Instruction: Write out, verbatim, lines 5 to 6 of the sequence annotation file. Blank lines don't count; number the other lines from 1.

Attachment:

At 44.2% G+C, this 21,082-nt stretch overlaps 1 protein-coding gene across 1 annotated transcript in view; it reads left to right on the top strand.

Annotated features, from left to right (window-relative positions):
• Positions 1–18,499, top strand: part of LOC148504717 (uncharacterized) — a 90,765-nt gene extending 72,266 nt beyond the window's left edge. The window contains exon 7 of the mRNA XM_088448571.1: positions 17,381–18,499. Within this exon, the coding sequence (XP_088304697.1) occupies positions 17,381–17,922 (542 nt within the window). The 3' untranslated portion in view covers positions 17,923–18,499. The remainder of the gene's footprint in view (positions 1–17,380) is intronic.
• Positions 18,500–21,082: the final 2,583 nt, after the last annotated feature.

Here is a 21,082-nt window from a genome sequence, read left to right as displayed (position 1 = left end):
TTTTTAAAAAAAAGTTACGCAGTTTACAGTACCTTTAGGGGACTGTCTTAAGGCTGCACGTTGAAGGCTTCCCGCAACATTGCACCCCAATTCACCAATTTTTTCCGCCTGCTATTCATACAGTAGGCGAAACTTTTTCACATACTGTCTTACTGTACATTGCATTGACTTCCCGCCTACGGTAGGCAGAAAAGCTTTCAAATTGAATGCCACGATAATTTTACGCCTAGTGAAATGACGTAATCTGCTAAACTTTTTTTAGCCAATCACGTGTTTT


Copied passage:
Here is a 21,082-nt window from a genome sequence, read left to right as displayed (position 1 = left end):
TTTTTAAAAAAAAGTTACGCAGTTTACAGTACCTTTAGGGGACTGTCTTAAGGCTGCACGTTGAAGGCTTCCCGCAACATTGCACCCCAATTCACCAATTTTTTCCGCCTGCTATTCATACAGTAGGCGAAACTTTTTCACATACTGTCTTACTGTACATTGCATTGACTTCCCGCCTACGGTAGGCAGAAAAGCTTTCAAATTGAATGCCACGATAATTTTACGCCTAGTGAAATGACGTAATCTGCTAAACTTTTTTTAGCCAATCACGTGTTTT